Cascadia Vehicle Tent Review
I began camping about 60 years ago in the Boy Scouts. My equipment—all picked up at a local war surplus store—consisted of a pup tent (two shelter halves buttoned together) and an olive drab sleeping bag. Even though I never made Eagle Scout, camping with the Boy Scouts gave me a lifelong love of the outdoors. I continued camping in high school, throwing my trail gear—along with Red Ryder BB guns and .22s—into the trunk of my first car (a 1940 Buick Roadmaster four-door), whose high ground clearance allowed me to begin my love affair with the backroads of Southern California. About the only difference in gear, being that in those days my trail gear came from my uncles’ surplus equipment after their tours in the Korean Police Action, was the addition of a Coleman lantern and stove.
Well, the Cascadia Vehicle Tent ain’t my uncle’s surplus shelter half! It’s a mobile mansion that gets your butt up off the ground and saves you from having to check the area for creepy crawlies. Depending upon how high the vehicle’s roof is off the ground—and that depends on whether you mount it on a Jeep or a trailer—that’s how high you’ll be sleeping. Rooftop tents are really becoming popular, and, as you can see in the photos, they can be mounted almost anywhere.
Cascadia Vehicle Tents—or CVT—come in several models, each with a slightly different design. The Mt. Rainier Roof Top Tent, which is the one I tested, sleeps four (or more if the folks are really, really friendly), with a 4-foot overhang/veranda (which also comes with a three-sided skirt). CVT says the weight capacity is 650 pounds.The skirt then becomes an annex and/or changing room, which is included in purchase ($1,695).
I didn’t actually test the skirt, because it’s not conducive to overnight camping, which is how we tested the CVT tent. However, if you’re planning on spending two or more nights in one location, the changing room could be a really hot setup—especially if the weather turned foul and you’re forced to get in out of the rain. With the right gear, you could even cook beneath the overhang and stay dry at the same time. It could also be a great place to store kids’ toys or tools out of sight.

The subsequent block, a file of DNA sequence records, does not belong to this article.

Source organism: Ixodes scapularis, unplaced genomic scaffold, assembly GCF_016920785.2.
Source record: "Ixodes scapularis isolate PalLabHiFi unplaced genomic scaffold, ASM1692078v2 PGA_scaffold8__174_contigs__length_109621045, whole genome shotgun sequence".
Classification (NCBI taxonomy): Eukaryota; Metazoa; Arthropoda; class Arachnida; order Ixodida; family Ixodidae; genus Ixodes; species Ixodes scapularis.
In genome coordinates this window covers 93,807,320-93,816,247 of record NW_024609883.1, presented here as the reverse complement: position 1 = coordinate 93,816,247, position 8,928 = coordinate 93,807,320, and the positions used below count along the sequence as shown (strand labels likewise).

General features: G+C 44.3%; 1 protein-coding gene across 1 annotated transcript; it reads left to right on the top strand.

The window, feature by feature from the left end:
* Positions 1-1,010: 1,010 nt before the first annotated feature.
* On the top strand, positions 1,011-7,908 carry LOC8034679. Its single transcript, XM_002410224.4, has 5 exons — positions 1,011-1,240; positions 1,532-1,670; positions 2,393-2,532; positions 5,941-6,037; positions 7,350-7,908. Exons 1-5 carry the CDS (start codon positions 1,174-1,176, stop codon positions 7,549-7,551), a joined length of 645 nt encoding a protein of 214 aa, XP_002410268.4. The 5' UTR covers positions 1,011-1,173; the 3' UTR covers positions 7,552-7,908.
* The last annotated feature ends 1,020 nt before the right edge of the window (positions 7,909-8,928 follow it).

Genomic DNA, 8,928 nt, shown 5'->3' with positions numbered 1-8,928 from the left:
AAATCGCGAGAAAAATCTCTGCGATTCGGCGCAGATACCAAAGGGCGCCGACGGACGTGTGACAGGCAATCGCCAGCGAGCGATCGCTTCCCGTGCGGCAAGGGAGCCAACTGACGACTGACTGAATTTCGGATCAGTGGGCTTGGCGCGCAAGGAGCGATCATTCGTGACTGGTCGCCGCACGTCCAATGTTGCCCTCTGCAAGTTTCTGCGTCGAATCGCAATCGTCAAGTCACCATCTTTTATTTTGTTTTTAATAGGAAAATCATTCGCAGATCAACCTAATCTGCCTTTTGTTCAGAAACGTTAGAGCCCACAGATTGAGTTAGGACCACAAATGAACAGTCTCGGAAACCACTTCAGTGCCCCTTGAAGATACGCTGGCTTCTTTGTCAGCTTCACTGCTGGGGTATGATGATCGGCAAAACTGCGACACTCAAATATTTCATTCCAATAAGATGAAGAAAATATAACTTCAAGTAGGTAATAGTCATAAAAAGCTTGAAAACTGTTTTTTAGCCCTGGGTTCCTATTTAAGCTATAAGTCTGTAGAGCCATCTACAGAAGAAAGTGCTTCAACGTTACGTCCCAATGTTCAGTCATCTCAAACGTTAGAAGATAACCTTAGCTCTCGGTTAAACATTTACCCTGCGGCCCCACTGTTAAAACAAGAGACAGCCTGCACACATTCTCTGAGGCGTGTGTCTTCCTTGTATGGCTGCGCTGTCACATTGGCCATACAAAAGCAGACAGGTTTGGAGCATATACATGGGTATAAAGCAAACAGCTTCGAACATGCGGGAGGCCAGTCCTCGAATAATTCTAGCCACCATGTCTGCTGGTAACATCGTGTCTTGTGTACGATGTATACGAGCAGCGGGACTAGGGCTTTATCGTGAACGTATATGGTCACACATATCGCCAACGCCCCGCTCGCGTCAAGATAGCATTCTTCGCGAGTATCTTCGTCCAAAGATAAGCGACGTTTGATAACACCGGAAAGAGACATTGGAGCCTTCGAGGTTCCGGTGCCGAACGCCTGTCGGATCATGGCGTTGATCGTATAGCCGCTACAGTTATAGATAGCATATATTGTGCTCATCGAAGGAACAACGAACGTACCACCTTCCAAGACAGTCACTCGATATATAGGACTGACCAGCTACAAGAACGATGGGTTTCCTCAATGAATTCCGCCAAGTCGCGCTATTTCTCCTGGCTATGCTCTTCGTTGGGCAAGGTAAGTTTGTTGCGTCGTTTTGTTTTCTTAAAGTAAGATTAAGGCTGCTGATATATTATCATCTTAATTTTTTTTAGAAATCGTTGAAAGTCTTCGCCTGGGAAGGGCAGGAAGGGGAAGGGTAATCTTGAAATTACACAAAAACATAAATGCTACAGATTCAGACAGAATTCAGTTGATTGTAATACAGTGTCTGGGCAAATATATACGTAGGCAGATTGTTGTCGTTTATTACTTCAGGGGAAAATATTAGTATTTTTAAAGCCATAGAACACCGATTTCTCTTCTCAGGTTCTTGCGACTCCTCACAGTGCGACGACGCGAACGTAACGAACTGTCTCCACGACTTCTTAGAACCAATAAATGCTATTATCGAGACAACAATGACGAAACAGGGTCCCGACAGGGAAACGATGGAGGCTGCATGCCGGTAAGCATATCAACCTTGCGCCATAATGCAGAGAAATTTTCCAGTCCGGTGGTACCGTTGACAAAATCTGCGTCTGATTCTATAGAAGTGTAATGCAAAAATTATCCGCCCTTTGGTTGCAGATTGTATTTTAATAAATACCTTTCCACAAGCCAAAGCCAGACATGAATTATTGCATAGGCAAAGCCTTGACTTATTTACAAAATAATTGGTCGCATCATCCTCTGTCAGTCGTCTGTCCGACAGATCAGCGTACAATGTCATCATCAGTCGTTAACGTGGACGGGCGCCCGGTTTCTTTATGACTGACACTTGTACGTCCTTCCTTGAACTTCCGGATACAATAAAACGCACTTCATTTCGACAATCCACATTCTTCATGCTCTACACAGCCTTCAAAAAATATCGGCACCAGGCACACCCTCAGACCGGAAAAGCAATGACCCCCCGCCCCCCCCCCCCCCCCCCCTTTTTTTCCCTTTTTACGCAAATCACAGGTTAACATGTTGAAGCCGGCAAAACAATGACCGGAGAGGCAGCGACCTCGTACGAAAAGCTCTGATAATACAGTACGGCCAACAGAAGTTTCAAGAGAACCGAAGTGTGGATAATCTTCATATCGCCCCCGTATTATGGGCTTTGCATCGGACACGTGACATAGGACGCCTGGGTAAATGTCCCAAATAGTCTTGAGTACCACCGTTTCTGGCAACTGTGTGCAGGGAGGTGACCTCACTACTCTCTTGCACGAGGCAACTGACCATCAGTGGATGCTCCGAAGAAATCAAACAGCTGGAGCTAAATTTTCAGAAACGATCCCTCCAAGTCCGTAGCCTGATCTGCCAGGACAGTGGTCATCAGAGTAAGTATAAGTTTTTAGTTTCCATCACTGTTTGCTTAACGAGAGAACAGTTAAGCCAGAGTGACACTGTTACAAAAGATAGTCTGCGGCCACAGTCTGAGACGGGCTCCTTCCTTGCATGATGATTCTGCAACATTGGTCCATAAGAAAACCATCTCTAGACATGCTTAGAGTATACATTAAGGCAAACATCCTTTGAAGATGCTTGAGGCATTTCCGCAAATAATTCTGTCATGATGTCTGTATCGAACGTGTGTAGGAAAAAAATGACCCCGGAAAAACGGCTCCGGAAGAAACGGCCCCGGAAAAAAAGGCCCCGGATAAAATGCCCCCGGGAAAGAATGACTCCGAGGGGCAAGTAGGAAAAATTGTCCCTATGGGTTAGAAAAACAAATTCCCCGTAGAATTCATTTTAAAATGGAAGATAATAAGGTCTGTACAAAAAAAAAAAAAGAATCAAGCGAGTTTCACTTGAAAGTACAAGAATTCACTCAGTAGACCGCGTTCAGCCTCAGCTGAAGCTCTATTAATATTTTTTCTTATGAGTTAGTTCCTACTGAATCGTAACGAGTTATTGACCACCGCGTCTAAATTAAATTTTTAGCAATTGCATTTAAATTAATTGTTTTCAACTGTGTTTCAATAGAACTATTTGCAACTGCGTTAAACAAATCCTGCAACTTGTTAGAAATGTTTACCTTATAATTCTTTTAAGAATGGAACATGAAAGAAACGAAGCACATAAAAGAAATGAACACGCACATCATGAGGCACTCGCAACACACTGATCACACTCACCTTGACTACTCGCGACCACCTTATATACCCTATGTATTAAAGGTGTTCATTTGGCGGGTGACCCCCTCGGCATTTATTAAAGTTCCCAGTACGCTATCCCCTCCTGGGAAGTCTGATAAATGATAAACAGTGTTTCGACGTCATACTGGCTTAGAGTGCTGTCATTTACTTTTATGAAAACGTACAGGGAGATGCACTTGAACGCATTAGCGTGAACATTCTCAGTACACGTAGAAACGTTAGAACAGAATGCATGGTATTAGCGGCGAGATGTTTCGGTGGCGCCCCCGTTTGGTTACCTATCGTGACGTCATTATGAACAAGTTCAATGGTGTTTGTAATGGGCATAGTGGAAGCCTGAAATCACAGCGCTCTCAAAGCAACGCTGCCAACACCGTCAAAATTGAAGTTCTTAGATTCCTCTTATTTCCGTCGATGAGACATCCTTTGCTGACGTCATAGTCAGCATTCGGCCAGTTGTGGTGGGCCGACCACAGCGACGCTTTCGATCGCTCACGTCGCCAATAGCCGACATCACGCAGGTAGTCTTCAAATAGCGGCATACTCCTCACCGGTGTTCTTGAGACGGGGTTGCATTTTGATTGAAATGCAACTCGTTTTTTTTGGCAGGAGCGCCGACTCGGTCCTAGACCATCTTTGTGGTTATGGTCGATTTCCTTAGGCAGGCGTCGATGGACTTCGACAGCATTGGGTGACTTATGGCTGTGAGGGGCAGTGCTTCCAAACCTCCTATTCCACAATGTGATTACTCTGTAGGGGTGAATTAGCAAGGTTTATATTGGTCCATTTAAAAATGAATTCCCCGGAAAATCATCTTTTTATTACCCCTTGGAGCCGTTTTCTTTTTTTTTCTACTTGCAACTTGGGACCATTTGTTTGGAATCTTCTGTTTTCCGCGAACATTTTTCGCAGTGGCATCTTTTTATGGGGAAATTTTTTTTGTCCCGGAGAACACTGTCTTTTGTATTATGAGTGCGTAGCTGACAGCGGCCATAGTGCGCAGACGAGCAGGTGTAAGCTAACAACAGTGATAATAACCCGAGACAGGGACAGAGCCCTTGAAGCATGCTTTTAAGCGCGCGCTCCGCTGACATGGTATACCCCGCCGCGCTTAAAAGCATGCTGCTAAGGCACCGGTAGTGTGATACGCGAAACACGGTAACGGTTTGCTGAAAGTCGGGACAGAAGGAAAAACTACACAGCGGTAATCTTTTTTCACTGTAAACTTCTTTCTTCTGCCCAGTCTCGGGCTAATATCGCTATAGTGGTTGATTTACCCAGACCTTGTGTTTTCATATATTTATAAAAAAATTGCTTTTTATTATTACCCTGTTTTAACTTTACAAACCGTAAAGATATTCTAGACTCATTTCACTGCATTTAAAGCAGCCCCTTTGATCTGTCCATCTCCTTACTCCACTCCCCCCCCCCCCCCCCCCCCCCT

Well, let’s get the housekeeping chores out of the way early. The Mt. Rainier weighs 150 pounds; open it is 72 inches wide, 96 inches long, and 50 inches high; closed it is still 72 inches wide, 48 inches long, and 14 inches high in its sealed weather cover (heavy-duty PVC material). Its frame and base are aluminum, as is its adjustable ladder (which does double duty as the support for the extended tent floor). The fabric is a 280g poly/cotton ripstop compound, which is both breathable and mold resistant, and has UV protection built in, and the full-size mattress is 2-1/2 inches of high-density foam. Although it will fit other racks—as you can see in the photos—Cascadia Vehicle Tents (http://www.cascadiatents.com/) recommends that its customers use either Yakima or Thule roof rack systems (my trailer’s cap came with a Yakima rack).